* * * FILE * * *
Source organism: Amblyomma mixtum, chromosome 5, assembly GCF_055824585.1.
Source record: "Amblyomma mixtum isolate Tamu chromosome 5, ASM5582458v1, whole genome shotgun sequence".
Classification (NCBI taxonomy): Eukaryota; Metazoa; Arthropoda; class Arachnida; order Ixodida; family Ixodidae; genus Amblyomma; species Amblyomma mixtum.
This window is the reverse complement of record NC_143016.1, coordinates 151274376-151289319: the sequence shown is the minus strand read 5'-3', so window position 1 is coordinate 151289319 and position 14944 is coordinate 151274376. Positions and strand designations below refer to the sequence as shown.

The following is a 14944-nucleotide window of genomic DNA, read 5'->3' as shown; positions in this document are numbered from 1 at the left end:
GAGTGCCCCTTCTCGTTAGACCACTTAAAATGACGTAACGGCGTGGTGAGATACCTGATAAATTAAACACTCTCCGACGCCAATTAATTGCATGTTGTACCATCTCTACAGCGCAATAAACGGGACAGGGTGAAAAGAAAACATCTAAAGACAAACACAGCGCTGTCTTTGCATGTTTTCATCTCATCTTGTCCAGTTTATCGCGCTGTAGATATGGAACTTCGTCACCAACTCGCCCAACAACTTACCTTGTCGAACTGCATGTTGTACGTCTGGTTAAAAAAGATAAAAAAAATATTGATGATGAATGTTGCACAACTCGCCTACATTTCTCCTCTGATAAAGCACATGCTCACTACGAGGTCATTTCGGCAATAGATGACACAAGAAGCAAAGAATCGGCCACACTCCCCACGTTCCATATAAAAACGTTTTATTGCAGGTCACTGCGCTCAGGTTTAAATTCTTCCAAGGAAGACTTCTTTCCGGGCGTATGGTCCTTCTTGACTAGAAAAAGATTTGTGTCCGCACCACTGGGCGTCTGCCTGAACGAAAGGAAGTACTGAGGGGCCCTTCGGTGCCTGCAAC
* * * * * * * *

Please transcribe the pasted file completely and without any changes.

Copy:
Source organism: Amblyomma mixtum, chromosome 5, assembly GCF_055824585.1.
Source record: "Amblyomma mixtum isolate Tamu chromosome 5, ASM5582458v1, whole genome shotgun sequence".
Classification (NCBI taxonomy): Eukaryota; Metazoa; Arthropoda; class Arachnida; order Ixodida; family Ixodidae; genus Amblyomma; species Amblyomma mixtum.
This window is the reverse complement of record NC_143016.1, coordinates 151274376-151289319: the sequence shown is the minus strand read 5'-3', so window position 1 is coordinate 151289319 and position 14944 is coordinate 151274376. Positions and strand designations below refer to the sequence as shown.

The following is a 14944-nucleotide window of genomic DNA, read 5'->3' as shown; positions in this document are numbered from 1 at the left end:
GAGTGCCCCTTCTCGTTAGACCACTTAAAATGACGTAACGGCGTGGTGAGATACCTGATAAATTAAACACTCTCCGACGCCAATTAATTGCATGTTGTACCATCTCTACAGCGCAATAAACGGGACAGGGTGAAAAGAAAACATCTAAAGACAAACACAGCGCTGTCTTTGCATGTTTTCATCTCATCTTGTCCAGTTTATCGCGCTGTAGATATGGAACTTCGTCACCAACTCGCCCAACAACTTACCTTGTCGAACTGCATGTTGTACGTCTGGTTAAAAAAGATAAAAAAAATATTGATGATGAATGTTGCACAACTCGCCTACATTTCTCCTCTGATAAAGCACATGCTCACTACGAGGTCATTTCGGCAATAGATGACACAAGAAGCAAAGAATCGGCCACACTCCCCACGTTCCATATAAAAACGTTTTATTGCAGGTCACTGCGCTCAGGTTTAAATTCTTCCAAGGAAGACTTCTTTCCGGGCGTATGGTCCTTCTTGACTAGAAAAAGATTTGTGTCCGCACCACTGGGCGTCTGCCTGAACGAAAGGAAGTACTGAGGGGCCCTTCGGTGCCTGCAAC